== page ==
My wife was like this. I thought I dated a financially responsible woman, but I didn’t realize that it was a façade until after we were married. When times became tough, she went on shopping sprees to “find good deals”. She racked up thousands of dollars in debt. When I confronted her about this, she literally told me that she never ever could see herself getting out of debt so why bother trying?

Being on either end of the spectrum is unhealthy. The ideal situation is more like somewhere in-between.

If not liking your current money relationship, fear not. There is hope. A person’s money relationship can change because we can change our thoughts and behaviors towards money. After you determine where you fall on the money spectrum, unhealthy habits can be identified and worked on to turn into healthy habits.

Today, we’ll go thru 5 steps to improve your money relationship.

ID Current Money Relationship

To do this, you need to ask yourself, do you know what your money relationship is?

If not, don’t worry. There are a few ways to do this. For example, below is a list of exploratory questions you can ask yourself to find out your money relationship.

  • What beliefs did you inherit from your parents?
  • What do you remember the most from your childhood in regards to money?
  • How important is money in your life? Why do you feel that way?
  • Do you attach monetary worth to your being? Why is that?
  • What do you value more, money or material things?
  • How comfortable are you with money?
  • How are decisions made to spend money?
  • How do you feel about and react towards financially privileged people?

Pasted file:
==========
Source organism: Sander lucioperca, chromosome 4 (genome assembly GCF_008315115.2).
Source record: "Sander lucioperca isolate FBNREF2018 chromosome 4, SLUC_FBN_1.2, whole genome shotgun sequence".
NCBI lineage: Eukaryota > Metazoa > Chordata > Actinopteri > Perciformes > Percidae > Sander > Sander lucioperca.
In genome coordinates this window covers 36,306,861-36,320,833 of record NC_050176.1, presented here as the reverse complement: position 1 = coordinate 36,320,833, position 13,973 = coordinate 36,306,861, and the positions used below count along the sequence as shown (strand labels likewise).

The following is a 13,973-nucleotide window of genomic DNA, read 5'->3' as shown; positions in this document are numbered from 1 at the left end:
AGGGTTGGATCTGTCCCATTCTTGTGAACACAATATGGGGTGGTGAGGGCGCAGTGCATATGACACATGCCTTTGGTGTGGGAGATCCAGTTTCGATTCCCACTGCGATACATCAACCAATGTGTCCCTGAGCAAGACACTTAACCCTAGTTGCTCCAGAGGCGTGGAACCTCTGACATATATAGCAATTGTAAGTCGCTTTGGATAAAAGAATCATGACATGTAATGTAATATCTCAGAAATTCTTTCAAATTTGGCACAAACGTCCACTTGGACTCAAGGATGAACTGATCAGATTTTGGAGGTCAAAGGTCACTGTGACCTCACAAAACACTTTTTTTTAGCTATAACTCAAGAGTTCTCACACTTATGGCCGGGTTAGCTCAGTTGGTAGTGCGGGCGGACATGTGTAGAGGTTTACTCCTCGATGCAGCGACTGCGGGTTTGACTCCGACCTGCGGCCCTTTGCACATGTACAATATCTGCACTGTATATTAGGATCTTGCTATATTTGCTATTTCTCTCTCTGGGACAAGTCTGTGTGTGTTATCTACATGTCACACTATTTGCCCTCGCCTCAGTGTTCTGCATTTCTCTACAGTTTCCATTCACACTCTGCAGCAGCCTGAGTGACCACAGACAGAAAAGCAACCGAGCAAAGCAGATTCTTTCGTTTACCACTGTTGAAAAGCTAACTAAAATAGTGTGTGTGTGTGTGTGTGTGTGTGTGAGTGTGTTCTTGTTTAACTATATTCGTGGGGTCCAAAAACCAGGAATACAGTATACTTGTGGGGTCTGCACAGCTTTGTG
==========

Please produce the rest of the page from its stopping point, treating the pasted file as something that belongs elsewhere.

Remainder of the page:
• How do you feel about and react towards financially deprived people?

It’s funny how we deal with money every day. Seldom do we ask ourselves these questions or stop to comprehend our feelings towards money…. food for thought. 😊

Money Relationship

Another way that I have used to explore my money relationship is to use the Wealth Factory’s Money Persona Quiz. This helped me to identify my money relationship when I am under stress, to determine what my best money traits are, and to look out for certain danger points. Really eye-opening stuff!

Lastly, you can simply ask other people their impression of you when dealing with money. Your friends and family see things we tend to overlook. Our internal perception can be different than the external perceptions we convey to others. Getting their input can help to identify areas where help is needed.

Make A Promise To Change

Now that you have identified your current money relationship, next figure out if this is the type of relationship you want with money. If not, a good place to start is to create promises to change that relationship.